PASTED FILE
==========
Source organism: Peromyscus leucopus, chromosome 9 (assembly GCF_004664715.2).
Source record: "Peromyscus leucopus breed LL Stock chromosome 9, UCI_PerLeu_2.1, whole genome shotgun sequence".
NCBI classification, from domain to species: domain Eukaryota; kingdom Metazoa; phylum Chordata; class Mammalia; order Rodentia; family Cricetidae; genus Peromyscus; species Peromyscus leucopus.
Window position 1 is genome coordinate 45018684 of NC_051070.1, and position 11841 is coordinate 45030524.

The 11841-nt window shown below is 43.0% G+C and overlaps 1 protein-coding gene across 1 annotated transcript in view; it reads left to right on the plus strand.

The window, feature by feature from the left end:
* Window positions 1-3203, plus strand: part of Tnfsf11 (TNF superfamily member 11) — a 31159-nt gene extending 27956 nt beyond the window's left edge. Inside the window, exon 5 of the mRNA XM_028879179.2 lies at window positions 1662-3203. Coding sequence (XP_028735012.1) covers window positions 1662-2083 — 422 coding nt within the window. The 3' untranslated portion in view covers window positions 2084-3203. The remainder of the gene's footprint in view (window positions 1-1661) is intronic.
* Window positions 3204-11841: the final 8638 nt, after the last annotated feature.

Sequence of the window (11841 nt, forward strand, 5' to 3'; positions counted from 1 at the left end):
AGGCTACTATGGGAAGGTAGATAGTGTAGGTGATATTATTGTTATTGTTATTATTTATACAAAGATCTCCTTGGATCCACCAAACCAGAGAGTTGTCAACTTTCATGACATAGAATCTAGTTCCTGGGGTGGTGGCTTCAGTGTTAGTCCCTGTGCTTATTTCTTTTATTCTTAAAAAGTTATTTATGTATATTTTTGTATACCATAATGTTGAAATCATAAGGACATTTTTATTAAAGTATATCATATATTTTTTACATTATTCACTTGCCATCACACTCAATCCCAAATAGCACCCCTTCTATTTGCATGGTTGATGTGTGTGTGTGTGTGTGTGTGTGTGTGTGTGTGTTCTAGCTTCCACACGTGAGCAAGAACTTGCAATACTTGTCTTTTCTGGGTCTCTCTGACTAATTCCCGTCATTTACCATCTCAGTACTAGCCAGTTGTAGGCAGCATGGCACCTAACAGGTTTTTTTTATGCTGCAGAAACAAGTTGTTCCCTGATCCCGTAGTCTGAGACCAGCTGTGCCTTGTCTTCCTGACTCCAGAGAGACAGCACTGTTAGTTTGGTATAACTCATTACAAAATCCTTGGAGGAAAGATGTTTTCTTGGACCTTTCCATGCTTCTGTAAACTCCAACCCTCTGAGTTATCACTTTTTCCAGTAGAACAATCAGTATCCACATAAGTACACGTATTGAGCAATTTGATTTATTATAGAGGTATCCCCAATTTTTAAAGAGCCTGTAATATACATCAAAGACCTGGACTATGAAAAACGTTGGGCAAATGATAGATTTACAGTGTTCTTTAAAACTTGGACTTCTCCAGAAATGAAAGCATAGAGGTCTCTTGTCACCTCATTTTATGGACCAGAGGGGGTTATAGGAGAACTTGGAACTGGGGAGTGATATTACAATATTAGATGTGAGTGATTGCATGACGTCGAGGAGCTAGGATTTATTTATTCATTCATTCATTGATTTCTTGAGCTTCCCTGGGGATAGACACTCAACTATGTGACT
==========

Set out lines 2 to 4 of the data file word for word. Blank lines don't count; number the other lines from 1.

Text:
Source record: "Peromyscus leucopus breed LL Stock chromosome 9, UCI_PerLeu_2.1, whole genome shotgun sequence".
NCBI classification, from domain to species: domain Eukaryota; kingdom Metazoa; phylum Chordata; class Mammalia; order Rodentia; family Cricetidae; genus Peromyscus; species Peromyscus leucopus.
Window position 1 is genome coordinate 45018684 of NC_051070.1, and position 11841 is coordinate 45030524.